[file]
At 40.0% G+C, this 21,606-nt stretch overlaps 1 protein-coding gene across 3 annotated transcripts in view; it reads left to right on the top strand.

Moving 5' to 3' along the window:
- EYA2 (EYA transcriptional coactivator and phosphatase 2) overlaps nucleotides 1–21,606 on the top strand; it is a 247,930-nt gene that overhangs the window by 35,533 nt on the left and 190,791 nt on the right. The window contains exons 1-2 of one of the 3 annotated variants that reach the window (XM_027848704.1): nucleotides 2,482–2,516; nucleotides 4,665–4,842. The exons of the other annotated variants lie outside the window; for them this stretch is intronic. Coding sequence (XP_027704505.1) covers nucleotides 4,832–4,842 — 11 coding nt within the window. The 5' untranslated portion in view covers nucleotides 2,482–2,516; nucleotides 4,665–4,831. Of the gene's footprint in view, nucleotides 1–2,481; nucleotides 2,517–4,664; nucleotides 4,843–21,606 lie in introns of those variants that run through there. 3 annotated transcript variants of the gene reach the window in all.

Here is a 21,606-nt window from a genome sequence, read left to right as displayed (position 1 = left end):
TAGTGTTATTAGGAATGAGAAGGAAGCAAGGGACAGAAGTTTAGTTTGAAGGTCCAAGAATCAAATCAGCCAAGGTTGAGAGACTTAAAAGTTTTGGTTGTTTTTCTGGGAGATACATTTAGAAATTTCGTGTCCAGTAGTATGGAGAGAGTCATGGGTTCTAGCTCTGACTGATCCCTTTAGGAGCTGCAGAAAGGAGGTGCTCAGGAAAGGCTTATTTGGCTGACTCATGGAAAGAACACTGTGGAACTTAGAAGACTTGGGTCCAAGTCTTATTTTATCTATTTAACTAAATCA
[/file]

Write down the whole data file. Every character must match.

At 40.0% G+C, this 21,606-nt stretch overlaps 1 protein-coding gene across 3 annotated transcripts in view; it reads left to right on the top strand.

Moving 5' to 3' along the window:
- EYA2 (EYA transcriptional coactivator and phosphatase 2) overlaps nucleotides 1–21,606 on the top strand; it is a 247,930-nt gene that overhangs the window by 35,533 nt on the left and 190,791 nt on the right. The window contains exons 1-2 of one of the 3 annotated variants that reach the window (XM_027848704.1): nucleotides 2,482–2,516; nucleotides 4,665–4,842. The exons of the other annotated variants lie outside the window; for them this stretch is intronic. Coding sequence (XP_027704505.1) covers nucleotides 4,832–4,842 — 11 coding nt within the window. The 5' untranslated portion in view covers nucleotides 2,482–2,516; nucleotides 4,665–4,831. Of the gene's footprint in view, nucleotides 1–2,481; nucleotides 2,517–4,664; nucleotides 4,843–21,606 lie in introns of those variants that run through there. 3 annotated transcript variants of the gene reach the window in all.

Here is a 21,606-nt window from a genome sequence, read left to right as displayed (position 1 = left end):
TAGTGTTATTAGGAATGAGAAGGAAGCAAGGGACAGAAGTTTAGTTTGAAGGTCCAAGAATCAAATCAGCCAAGGTTGAGAGACTTAAAAGTTTTGGTTGTTTTTCTGGGAGATACATTTAGAAATTTCGTGTCCAGTAGTATGGAGAGAGTCATGGGTTCTAGCTCTGACTGATCCCTTTAGGAGCTGCAGAAAGGAGGTGCTCAGGAAAGGCTTATTTGGCTGACTCATGGAAAGAACACTGTGGAACTTAGAAGACTTGGGTCCAAGTCTTATTTTATCTATTTAACTAAATCA